Wow, this is great. I’m basically reblogging it specifically for my friend Will (and also for myself.) PS: Not that it isn’t one of the best, but it’s some bulllllllsheeeeeit that “Federer as a Religious Experience” has so many more stars than “The String Theory”. GO READ THE STRING THEORY, EVERYONE. READ IT NOW. (via peterwknox)
The following are suggestions for the best magazine articles (in English) ever. Arranged in chronological order. Stars denote how many times a correspondent has suggested it. Reader notes are in italics. For a great way to read long-form magazine articles on a tablet device see review here.
* Vannevar Bush, “As We May Think.” Atlantic Magazine, July 1945.
** John Updike, “Hub Fans Bid Kid Adieu.” The New Yorker, October 22, 1960. About Ted Williams career framed by his last game. I read it every opening day without fail.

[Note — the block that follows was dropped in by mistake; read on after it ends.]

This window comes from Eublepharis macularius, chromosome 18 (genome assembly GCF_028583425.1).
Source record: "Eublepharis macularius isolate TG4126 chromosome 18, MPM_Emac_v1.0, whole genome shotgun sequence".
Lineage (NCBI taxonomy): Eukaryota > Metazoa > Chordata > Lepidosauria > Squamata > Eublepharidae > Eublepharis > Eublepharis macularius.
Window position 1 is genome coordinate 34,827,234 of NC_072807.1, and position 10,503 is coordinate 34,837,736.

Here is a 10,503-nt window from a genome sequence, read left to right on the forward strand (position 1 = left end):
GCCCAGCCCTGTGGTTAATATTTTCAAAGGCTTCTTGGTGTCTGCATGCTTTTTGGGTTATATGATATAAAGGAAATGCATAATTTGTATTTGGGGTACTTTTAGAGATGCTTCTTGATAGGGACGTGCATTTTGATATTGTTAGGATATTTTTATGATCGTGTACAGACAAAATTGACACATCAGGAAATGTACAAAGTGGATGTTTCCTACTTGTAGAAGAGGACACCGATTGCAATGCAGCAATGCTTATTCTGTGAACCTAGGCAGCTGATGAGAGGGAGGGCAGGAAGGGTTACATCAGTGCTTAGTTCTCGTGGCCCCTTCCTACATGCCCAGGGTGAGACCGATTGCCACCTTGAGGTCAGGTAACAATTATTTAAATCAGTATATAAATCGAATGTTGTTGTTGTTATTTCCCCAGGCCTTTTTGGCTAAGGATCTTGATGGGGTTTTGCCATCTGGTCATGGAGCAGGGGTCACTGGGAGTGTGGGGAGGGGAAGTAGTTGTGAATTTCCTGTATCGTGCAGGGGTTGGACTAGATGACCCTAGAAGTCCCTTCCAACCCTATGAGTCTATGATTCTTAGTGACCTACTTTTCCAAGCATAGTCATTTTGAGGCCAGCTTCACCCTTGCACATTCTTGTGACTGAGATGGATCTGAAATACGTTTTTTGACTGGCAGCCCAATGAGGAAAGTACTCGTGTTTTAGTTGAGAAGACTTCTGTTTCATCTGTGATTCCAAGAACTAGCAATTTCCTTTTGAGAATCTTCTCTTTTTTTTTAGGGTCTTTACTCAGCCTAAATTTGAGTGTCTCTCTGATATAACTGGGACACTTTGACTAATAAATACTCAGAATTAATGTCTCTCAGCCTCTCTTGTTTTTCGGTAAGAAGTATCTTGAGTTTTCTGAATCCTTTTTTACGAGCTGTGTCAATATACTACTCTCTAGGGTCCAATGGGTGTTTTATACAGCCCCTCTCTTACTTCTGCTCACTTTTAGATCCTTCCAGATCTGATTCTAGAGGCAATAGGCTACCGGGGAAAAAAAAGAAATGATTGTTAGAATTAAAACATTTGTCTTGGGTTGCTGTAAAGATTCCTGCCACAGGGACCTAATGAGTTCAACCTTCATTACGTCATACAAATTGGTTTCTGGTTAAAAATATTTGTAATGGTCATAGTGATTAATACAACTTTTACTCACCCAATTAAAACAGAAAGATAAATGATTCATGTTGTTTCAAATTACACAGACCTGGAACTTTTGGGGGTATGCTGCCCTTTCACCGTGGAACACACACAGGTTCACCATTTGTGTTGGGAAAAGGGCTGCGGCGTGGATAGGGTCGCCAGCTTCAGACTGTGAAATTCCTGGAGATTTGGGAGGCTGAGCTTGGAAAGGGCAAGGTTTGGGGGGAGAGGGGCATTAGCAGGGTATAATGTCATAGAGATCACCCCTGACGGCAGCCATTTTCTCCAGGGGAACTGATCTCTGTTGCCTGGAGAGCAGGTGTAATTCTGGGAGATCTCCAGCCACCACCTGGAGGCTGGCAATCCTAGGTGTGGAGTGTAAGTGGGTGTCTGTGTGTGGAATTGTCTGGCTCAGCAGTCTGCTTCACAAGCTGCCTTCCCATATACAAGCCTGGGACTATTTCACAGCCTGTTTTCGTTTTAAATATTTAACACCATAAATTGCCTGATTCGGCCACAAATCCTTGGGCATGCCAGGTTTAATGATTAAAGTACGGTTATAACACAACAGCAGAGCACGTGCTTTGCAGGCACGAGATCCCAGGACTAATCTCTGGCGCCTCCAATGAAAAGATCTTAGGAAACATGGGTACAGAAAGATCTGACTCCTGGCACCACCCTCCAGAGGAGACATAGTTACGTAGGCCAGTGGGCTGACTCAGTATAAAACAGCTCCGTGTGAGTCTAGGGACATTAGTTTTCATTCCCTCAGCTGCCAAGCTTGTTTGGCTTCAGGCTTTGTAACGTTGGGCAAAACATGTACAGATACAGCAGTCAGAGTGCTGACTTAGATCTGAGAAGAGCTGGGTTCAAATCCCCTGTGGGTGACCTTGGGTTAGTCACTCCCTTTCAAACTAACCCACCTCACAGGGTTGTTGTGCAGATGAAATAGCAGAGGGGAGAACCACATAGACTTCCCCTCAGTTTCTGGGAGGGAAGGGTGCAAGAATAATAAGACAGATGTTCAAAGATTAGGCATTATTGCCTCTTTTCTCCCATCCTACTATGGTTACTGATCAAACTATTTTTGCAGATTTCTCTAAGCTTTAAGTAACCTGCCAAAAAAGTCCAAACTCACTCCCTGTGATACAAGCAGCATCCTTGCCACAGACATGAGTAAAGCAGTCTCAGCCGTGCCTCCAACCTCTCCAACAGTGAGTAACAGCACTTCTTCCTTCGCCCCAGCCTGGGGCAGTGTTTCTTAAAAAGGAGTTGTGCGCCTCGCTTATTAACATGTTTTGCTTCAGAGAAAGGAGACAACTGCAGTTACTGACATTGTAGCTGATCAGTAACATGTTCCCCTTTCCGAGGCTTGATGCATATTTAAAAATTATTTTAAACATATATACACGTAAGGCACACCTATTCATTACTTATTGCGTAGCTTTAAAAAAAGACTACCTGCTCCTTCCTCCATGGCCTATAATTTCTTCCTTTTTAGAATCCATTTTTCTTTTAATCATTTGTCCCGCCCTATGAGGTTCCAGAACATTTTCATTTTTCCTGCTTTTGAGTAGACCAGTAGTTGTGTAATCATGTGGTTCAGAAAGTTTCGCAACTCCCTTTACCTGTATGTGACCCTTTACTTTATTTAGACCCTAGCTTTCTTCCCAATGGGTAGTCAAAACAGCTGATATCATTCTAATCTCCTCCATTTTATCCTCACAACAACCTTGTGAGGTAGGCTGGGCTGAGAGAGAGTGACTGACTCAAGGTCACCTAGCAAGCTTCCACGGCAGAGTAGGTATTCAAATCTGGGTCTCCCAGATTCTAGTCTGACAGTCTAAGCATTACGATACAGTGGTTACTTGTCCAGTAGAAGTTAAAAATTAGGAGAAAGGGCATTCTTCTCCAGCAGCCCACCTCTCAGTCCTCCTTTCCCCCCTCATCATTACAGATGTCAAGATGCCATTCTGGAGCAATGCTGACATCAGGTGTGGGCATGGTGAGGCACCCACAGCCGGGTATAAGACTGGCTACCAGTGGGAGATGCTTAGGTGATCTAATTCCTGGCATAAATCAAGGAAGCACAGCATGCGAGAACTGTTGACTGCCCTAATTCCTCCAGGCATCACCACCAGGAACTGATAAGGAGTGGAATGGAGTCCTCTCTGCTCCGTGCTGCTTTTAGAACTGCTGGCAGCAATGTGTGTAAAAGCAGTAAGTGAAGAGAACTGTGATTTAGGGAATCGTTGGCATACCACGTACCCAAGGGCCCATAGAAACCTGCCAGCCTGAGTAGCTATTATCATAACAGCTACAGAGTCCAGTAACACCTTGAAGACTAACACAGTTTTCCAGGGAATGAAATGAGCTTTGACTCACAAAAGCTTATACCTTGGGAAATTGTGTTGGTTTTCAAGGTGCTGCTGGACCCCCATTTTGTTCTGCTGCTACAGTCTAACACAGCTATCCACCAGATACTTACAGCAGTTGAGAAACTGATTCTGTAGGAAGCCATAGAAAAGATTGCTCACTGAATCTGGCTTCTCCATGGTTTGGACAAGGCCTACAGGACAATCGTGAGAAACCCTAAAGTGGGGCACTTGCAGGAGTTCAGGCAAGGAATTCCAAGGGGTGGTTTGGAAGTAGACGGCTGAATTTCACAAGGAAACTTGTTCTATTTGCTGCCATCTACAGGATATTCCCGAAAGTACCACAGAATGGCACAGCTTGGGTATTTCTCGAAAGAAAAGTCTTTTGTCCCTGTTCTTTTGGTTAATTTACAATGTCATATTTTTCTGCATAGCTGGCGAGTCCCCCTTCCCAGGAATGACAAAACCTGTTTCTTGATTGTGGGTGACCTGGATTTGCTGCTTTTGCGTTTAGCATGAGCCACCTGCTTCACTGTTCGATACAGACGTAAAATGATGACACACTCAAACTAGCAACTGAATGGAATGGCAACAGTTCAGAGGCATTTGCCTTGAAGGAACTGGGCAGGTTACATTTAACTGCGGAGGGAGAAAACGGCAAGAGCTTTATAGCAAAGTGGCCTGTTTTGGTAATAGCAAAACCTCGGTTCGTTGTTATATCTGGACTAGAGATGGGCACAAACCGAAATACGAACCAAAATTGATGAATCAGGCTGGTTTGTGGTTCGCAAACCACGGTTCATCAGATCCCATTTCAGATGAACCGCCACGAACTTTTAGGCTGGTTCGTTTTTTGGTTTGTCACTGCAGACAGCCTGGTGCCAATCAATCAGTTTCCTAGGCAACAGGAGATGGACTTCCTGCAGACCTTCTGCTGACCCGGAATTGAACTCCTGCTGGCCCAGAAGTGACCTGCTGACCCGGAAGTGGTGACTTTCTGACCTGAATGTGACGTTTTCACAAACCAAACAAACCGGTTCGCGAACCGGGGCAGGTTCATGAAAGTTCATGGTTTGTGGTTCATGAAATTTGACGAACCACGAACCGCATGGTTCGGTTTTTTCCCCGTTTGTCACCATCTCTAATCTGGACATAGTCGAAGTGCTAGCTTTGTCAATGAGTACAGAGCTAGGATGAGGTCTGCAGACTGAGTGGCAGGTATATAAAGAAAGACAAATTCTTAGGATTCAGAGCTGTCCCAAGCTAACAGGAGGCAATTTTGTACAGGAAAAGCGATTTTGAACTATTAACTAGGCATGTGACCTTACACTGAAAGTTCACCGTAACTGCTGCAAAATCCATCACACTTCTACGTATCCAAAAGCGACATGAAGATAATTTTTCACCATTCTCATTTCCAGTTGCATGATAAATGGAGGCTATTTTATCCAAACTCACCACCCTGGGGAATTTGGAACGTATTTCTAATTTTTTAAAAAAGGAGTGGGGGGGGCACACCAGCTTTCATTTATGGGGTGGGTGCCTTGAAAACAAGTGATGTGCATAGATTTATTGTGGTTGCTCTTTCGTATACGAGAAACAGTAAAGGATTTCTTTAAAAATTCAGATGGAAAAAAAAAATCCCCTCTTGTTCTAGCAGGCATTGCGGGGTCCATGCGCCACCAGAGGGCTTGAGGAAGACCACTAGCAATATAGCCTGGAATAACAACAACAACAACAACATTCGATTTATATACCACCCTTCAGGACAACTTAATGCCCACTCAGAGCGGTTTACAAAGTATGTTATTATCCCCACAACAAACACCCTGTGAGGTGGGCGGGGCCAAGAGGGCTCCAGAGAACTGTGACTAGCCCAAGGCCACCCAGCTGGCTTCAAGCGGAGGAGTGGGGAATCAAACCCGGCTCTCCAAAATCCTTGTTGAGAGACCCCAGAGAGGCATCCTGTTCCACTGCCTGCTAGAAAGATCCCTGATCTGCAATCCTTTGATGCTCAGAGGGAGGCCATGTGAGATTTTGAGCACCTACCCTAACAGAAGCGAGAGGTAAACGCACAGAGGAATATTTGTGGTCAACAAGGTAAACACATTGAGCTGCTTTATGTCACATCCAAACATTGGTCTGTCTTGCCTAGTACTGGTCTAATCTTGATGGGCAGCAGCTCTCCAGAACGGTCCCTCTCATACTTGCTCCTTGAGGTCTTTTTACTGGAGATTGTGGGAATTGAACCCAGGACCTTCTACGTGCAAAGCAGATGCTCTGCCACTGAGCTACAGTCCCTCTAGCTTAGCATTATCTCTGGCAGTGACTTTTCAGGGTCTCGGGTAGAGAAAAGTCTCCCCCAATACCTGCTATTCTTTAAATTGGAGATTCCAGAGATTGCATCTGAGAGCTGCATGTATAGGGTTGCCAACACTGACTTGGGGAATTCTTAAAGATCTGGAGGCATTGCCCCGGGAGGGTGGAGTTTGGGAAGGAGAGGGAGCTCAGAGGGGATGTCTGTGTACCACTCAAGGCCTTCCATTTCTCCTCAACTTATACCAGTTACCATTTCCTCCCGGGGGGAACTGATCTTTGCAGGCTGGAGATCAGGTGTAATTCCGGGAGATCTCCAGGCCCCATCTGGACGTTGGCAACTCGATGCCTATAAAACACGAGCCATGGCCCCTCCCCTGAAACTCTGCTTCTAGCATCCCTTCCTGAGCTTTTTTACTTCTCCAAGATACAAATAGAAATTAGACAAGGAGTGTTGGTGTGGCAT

** Norman Mailer, “Superman Comes to the Supermarket.” Esquire, November 1960.
* Richard Hofstadter, “The Paranoid Style in American Politics.” Harper’s Magazine, November 1964.
** Tom Wolfe, ”The Last American Hero is Junior Johnson. Yes!” Esquire, March 1965.
**** Gay Talese, “Frank Sinatra Has a Cold.” Esquire, April 1966.
** John Sack, “M.” Esquire, October 1966.
** Hunter Thompson, ”The Kentucky Derby is Decadent and Depraved.” Scanlan’s Monthly, June 1970.
* Tom Wolfe, ”Radical Chic & Mau-Mauing the Flak Catchers.” New York Magazine, June 8, 1970.
*** Ron Rosenbaum, “Secrets of the Little Blue Box.” Esquire, October 1971. The first and best account of telephone hackers, more amazing than you might believe.